Paris: Still in a state of shock after upstaging world`s numero uno women`s shuttler Wang Yihan, Japan`s giantkiller Eriko Hirosa said the victory against the top-seeded Chinese in the on going World Badminton Championships was the biggest achievement of her career.
The 25-year-old Hirosa, seeded 10th, proved that her win over Yihan during the Uber Cup finals in Kuala Lumpur earlier this year was not a fluke as she recovered from a first set defeat to win 20-22, 21-16, 21-18 in 75 minutes.
"It is truly a memorable moment for me as this is my greatest ever achievement. You do not often beat the world number one and doing it at this level is really something I did not expect," said Hirosa at the post match press conference.
"When I stepped onto the court to face her, all I wanted to do was give her a good fight. But as the match progressed I knew that she was vulnerable and I took my chances.”
"Even after losing the first set I knew I was with a chance and just returned every shots, letting her make the mistakes," she said.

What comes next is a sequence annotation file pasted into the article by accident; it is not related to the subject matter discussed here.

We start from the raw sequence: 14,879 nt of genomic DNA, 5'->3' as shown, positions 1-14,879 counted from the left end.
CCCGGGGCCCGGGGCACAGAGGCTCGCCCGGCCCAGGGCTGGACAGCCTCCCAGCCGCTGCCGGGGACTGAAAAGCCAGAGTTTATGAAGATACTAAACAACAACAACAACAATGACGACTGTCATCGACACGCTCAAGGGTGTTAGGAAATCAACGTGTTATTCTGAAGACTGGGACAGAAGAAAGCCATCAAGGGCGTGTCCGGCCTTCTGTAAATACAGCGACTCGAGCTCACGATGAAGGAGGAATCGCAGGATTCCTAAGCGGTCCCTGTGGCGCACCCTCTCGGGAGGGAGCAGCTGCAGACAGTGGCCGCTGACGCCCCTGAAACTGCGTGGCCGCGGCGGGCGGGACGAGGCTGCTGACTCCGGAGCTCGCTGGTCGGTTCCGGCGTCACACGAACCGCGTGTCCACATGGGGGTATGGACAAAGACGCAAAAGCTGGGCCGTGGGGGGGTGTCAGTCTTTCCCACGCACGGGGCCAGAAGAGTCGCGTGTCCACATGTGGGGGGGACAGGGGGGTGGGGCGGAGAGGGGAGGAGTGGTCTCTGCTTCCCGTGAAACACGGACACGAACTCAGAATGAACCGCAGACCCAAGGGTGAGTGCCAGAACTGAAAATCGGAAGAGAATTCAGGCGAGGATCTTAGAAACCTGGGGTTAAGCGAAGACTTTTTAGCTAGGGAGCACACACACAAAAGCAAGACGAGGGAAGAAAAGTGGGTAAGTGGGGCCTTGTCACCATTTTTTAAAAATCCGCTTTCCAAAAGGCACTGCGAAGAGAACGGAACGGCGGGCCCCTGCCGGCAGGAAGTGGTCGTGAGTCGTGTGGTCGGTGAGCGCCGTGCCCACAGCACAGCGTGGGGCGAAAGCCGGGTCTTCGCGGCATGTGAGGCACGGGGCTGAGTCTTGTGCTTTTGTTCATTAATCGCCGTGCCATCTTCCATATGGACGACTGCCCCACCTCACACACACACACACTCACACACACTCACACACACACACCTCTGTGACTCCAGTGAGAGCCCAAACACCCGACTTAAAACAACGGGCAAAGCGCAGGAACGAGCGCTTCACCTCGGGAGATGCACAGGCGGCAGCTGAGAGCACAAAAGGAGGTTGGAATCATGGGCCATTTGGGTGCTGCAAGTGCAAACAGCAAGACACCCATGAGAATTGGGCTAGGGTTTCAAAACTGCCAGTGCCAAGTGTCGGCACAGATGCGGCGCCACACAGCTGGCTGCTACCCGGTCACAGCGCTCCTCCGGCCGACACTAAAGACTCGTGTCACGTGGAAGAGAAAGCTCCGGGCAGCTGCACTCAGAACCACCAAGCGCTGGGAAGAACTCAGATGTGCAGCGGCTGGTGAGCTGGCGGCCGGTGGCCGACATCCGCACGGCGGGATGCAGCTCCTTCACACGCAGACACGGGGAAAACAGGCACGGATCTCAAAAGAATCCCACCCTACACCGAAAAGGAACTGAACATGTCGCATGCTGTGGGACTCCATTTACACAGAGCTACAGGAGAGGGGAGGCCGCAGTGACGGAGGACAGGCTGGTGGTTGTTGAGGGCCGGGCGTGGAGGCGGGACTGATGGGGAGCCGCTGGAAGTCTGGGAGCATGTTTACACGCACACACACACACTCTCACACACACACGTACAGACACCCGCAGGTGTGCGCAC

Yihan could not stop her tears and was in a state of shock.
"I really do not know what to say. Somehow Eriko (Hirosa) managed to read my game to precision and countered whatever I could conjure," said Yihan.
"Eriko was in her best form and my game was not really up to expectations. I am sad to have lost but credit to my opponent," she said.
Meanwhile, in the men`s singles it was plain sailing for the favourites as Peter Hoeg Gade had little difficulty in overcoming the challenge of Marc Zwiebler, winning 21-14, 21-15.
Despite just 16 hours between his second round three-game thriller against South Korea`s Shon last night, Gade was in his element and will now take on Japan`s Kazushi Yamada in the last eight stage.
"I had to play intelligently and not let Marc seize the initiative as I had yet to recover from the match last night," said Gade.
"I have not played Yamada but from what I have observed he is full of energy and can surprise if I let my guard down."
Gade also dispelled the notion that the bottom half of the draw was favourable to him given that most seeded players had lost.
"That`s an opinion of others and I do not think that is correct as players who are in these championships have a certain level. And if they progress, then it is because they are the better players on that day,` he said.
Also moving into the quarterfinals was the invincible Lin Dan of China, who brushed aside the challenge of his countryman Bao Chunlai 21-16, 21-13 in 42 minutes.
Joining Lin Dan and Gade was fourth seed Chen Jin, who defeated Singapore`s Ashton Chen 21-17, 21-10.